To make matters more complicated, in tandem to underestimating your own expertise, you are likely to be simultaneously over-estimating the knowledge and expertise of others. A bi-directional de-valuing of the self and simultaneously, will of course lead to a vast and rapidly growing schism of confidence where you perhaps feel like hiding entirely.

Imposter Syndrome is exhausting and distracting for the individual but also, it is a collective issue because it interrupts and even prevents progress. It can break the individuals who make up a chain of breakthrough, one link at a time. One player down can floor a team. There is also potential for a knock-on domino effect of whole industries crashing just like the stock market does when 'confidence' is lost.

Remember that 'imposter talking about Imposter Syndrome' ? Read on...

In a kind of contrast to Imposter Syndrome there is something we are all familiar with I'm sure, something that has irritated you to your core at some point in your life. It's the subtle basis of many satirical comedy characters such as David Brent (or Michael Scott) from The Office.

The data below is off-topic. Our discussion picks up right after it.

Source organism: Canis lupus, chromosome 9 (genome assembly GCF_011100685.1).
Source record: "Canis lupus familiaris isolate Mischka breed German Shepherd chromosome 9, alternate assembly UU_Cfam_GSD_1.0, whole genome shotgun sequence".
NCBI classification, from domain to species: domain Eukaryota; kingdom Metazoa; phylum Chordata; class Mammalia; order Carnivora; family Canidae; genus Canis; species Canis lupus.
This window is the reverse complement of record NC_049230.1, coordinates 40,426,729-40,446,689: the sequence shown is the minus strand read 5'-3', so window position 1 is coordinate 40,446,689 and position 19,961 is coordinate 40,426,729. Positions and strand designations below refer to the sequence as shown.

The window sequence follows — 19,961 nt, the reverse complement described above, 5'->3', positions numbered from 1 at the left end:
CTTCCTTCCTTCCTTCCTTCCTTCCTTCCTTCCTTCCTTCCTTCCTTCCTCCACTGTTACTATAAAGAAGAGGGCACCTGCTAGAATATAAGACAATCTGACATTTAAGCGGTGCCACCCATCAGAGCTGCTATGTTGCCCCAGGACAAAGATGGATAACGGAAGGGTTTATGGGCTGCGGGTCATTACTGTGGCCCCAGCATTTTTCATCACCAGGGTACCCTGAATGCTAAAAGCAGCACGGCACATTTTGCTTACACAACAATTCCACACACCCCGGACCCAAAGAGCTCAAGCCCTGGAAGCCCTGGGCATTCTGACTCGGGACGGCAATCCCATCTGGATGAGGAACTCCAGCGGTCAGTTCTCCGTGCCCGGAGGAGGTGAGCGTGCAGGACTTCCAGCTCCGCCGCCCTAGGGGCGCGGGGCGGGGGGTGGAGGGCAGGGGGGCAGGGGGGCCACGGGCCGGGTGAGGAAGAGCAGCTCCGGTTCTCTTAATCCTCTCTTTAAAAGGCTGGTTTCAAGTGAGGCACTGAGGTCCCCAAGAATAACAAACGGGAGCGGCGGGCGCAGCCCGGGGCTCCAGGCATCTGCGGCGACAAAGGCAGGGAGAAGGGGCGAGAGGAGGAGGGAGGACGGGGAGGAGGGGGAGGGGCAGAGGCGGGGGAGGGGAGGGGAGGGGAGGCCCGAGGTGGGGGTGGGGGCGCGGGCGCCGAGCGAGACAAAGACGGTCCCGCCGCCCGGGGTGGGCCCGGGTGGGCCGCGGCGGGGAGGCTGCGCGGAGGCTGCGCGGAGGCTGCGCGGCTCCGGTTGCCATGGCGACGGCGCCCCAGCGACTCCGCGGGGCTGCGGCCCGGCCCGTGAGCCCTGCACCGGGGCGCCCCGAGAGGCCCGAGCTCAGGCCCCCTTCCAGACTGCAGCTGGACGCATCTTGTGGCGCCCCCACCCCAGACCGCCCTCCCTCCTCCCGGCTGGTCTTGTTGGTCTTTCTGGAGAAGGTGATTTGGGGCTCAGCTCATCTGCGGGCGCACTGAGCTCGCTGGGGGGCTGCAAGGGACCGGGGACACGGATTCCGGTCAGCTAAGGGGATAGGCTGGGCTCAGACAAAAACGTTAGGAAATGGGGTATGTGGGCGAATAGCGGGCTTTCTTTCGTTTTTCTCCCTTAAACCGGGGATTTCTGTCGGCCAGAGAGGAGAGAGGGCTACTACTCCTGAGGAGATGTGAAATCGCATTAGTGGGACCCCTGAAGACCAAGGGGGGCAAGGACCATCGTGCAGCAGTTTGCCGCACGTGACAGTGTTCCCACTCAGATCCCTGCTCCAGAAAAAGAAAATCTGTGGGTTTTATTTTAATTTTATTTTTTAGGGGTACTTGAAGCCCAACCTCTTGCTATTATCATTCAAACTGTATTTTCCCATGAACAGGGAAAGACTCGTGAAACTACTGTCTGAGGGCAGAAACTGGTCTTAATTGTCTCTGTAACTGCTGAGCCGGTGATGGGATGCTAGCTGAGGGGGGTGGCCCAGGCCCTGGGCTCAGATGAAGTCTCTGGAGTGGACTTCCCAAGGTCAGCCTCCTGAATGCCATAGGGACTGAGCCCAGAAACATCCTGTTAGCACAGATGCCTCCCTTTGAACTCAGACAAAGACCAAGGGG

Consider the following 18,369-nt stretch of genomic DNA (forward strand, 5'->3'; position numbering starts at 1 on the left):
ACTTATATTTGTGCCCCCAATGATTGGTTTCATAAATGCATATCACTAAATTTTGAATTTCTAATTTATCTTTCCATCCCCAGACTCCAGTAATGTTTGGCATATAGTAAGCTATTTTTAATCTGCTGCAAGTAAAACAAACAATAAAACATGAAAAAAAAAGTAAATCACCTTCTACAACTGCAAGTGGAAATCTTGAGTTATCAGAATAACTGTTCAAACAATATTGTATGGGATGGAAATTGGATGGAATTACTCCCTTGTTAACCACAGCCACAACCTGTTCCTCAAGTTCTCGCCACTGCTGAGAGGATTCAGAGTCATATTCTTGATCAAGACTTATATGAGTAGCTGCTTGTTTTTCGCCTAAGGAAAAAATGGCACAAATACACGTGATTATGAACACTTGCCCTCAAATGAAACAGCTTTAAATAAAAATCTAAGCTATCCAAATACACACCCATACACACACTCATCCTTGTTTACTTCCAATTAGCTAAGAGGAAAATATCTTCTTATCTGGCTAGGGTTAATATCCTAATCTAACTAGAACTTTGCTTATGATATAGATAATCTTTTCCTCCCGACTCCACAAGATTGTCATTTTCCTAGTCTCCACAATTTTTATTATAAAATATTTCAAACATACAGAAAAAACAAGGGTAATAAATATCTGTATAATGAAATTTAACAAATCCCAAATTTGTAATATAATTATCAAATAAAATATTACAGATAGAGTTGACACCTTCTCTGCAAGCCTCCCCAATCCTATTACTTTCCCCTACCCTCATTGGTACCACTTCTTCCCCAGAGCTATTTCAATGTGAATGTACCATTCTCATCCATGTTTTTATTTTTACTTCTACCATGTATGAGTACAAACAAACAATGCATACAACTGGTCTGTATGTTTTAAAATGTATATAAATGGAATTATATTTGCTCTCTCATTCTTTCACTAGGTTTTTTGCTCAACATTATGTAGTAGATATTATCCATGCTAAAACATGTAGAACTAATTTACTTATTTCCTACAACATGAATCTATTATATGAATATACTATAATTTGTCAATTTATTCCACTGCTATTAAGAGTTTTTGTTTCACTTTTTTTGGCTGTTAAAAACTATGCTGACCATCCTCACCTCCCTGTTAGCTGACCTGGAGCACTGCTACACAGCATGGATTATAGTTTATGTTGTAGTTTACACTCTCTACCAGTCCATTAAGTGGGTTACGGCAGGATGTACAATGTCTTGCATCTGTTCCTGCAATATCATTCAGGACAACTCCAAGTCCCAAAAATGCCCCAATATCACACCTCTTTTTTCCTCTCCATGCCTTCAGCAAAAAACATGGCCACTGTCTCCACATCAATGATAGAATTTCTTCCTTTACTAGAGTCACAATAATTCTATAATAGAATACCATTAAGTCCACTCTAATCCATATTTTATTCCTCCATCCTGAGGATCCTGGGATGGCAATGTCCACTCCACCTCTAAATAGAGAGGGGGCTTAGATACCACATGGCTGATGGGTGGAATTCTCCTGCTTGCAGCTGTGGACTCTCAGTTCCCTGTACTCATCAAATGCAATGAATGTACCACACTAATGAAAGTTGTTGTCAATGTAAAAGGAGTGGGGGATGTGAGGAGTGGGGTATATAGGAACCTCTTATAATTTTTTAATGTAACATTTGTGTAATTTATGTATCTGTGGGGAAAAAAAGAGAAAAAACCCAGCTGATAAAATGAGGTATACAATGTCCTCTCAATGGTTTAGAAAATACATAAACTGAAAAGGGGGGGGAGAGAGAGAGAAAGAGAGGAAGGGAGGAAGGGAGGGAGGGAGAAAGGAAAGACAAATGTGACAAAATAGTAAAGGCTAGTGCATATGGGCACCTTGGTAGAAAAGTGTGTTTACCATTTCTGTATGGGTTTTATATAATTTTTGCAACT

It's called the Dunning-Kruger effect (DKE), named after two 90s psychologists, Dunning and Kruger, who researched the link between self-awareness and incompetence in the workplace.

The DKE is where someone who has a little bit of knowledge or experience in something vastly over-estimates their competence to act on it. It’s a genuine belief about themselves, it's not a 'front' for marketing purposes so it's not 'lie' per se. This 'authentic delusion' makes it all the trickier to spot.

What's worse is that it is totally possible for Dunning Kruger Effect to be a collaborative delusion - think of the many self-supporting social circles that only seem to include people who agree. They create a loop of  validation and thus reinforce their beliefs in their imaginary expertise and leadership. The upshot is that the established knowledge is left out of consideration and the genuine expertise denied to the point of being compromised. Drowned out by louder voicer of confidence over content.